It is, of course, too early to tell. Suffice it to say at this point that there is little in his recent government service to suggest he will buck the will of his superiors, even when he knows they are wrong—or even when he is aware that their course skirts the constitutional prerogatives of the duly elected representatives of the American people in Congress. Will he tell the president the truth, even when the truth makes it clear that administration policy is failing—as in Iraq? Reports that, as ambassador in Baghdad, Negroponte tried to block cables from the CIA Chief of Station conveying a less rosy picture of the situation there reinforces the impression that he will choose to blend in with the white-collar, white, White House indigenous.
The supreme irony is that President Bush seems blissfully unaware that the politicization that Vice President Dick Cheney, Defense Secretary Donald Rumsfeld, and he have fostered in the intelligence community has lost them an invaluable resource for the orderly making of foreign policy. It pains me to see how many senior careerists at CIA and elsewhere have made a career (literally) of telling the White House what they think it wants to hear.
If that proves just fine with the new DNI and he contents himself with redrawing wire diagrams, the security of our country is in greater danger. If, on the other hand, Negroponte wants to ensure that he and his troops speak truth to power–despite the inevitable pressure to fall in line with existing policy—he has his work cut out for him. At CIA, at least, he will have to cashier many careerists at upper management levels and find folks with integrity and courage to move into senior positions. And he will have to prove to them that he is serious. The institutionalization of politicization over the last two dozen years has so traumatized the troops that the burden of proof will lie with Negroponte.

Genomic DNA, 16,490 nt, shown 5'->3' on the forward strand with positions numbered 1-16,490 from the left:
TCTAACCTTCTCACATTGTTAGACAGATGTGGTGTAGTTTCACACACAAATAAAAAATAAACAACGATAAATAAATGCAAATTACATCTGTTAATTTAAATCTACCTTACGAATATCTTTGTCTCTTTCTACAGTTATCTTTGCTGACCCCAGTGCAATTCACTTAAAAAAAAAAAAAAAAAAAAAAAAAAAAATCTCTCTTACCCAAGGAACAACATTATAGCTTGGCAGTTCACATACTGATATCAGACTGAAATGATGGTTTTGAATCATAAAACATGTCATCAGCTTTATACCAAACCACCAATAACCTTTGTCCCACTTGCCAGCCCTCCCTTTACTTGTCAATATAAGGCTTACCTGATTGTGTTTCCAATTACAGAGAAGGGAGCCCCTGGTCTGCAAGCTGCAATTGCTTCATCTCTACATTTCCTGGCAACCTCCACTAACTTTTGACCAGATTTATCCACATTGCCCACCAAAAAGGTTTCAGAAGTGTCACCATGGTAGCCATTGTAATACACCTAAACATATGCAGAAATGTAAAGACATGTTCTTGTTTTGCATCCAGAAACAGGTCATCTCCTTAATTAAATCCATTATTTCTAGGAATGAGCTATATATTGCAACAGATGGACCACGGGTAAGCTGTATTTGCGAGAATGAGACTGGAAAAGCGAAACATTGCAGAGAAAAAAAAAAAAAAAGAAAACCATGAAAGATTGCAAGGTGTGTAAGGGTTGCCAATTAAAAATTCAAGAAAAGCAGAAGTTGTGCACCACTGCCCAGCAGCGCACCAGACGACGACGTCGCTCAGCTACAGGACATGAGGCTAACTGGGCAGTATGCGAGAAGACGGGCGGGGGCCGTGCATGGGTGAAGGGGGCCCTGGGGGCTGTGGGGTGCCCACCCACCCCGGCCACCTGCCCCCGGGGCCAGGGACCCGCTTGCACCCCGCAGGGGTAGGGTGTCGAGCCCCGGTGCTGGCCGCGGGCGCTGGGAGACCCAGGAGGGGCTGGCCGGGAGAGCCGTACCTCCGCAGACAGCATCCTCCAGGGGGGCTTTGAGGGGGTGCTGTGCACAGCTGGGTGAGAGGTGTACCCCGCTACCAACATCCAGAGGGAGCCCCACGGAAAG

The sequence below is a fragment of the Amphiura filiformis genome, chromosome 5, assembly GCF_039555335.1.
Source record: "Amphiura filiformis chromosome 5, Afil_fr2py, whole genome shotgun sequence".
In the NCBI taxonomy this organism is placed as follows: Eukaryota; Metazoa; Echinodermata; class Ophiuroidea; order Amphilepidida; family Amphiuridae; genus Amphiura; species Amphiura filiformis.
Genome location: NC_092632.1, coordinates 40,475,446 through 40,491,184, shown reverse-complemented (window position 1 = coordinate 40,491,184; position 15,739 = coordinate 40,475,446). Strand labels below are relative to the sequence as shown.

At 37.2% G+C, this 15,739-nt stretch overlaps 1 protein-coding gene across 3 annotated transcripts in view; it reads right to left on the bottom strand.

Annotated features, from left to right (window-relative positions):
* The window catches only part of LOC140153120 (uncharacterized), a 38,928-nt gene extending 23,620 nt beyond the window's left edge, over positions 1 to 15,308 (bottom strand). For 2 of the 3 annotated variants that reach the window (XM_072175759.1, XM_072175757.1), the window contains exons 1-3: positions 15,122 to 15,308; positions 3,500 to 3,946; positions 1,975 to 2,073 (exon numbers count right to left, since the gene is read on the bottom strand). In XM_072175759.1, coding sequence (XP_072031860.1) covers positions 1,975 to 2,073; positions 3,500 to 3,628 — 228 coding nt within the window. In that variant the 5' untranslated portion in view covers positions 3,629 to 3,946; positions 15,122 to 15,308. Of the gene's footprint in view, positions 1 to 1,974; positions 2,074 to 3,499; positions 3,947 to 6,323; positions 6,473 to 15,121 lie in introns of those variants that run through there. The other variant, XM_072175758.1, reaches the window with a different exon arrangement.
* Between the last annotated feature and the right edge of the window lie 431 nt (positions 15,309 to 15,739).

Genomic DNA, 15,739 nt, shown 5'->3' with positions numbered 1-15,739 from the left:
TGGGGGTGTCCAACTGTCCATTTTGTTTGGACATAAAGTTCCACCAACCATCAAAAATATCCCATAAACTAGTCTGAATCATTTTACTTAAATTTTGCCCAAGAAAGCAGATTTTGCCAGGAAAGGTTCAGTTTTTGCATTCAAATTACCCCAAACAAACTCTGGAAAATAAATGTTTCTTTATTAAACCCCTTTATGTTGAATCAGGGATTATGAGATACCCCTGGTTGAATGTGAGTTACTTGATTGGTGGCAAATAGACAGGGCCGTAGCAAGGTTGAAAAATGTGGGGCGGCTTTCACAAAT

The President’s Daily Brief
The scene visualized by President Bush yesterday for his morning briefing routine, once Negroponte is confirmed, stands my hair on end. I did such morning briefings for the vice president, the secretaries of State and Defense, the chairman of the Joint Chiefs of Staff, and the National Security Assistant from 1981 to 1985—each of them one-on-one. Our small team of briefers was comprised of senior analysts who had been around long enough to earn respect and trust. We had the full confidence of the CIA director; when he was in town we would brief him just before lunch, hours after we had made the rounds downtown.
When I learned a few years ago that former director George Tenet was going down to the oval office with the briefer, I asked myself, “What is that all about?” The last thing we wanted or needed was the director breathing down our necks. And didn’t he have other things to do?
We were there to tell it like it is—and, in those days, at least, we had career protection for doing so. And so we did. If, for example, one of those senior officials asked if there was good evidence of weapons of mass destruction in Iraq, and we knew that the serious, honest analysts thought not, we would say “No sir.”
But you ask, “Even if the director has said it was a ‘slam dunk?’” Yes. Even after the director had said it was a slam dunk! But bear in mind that in those days the task was not so heroic. We did not have the director standing behind us to “help.”
From what President Bush said yesterday, John Negroponte, the man farthest removed from substantive intelligence analysis—not to mention the background and genesis of the briefing items chosen for a particular day—will be the president’s “primary briefer.” I am told that President Bush does not read the President’s Daily Brief, but rather has it read to him.
Who will do the reading? Who will attempt to answer the president’s questions? Will there be a senior analyst there in a supporting role? Will s/he have career protection, should it be necessary to correct Negroponte’s answers? Will Negroponte ask CIA Director Porter Goss to participate as well? Will the briefer feel constrained with very senior officials there? Will s/he be able to speak without fear of favor, drawing, for example, on what the real experts say regarding Iran’s nuclear capability and plans? These are important questions. A lot will depend on the answers.
We had a good thing going in the '80s. Ask those we briefed and whose trust we gained. It is hard to see that frittered away. Worst of all, the president appears oblivious to the difference. I wish he would talk to his earthly father. He knows.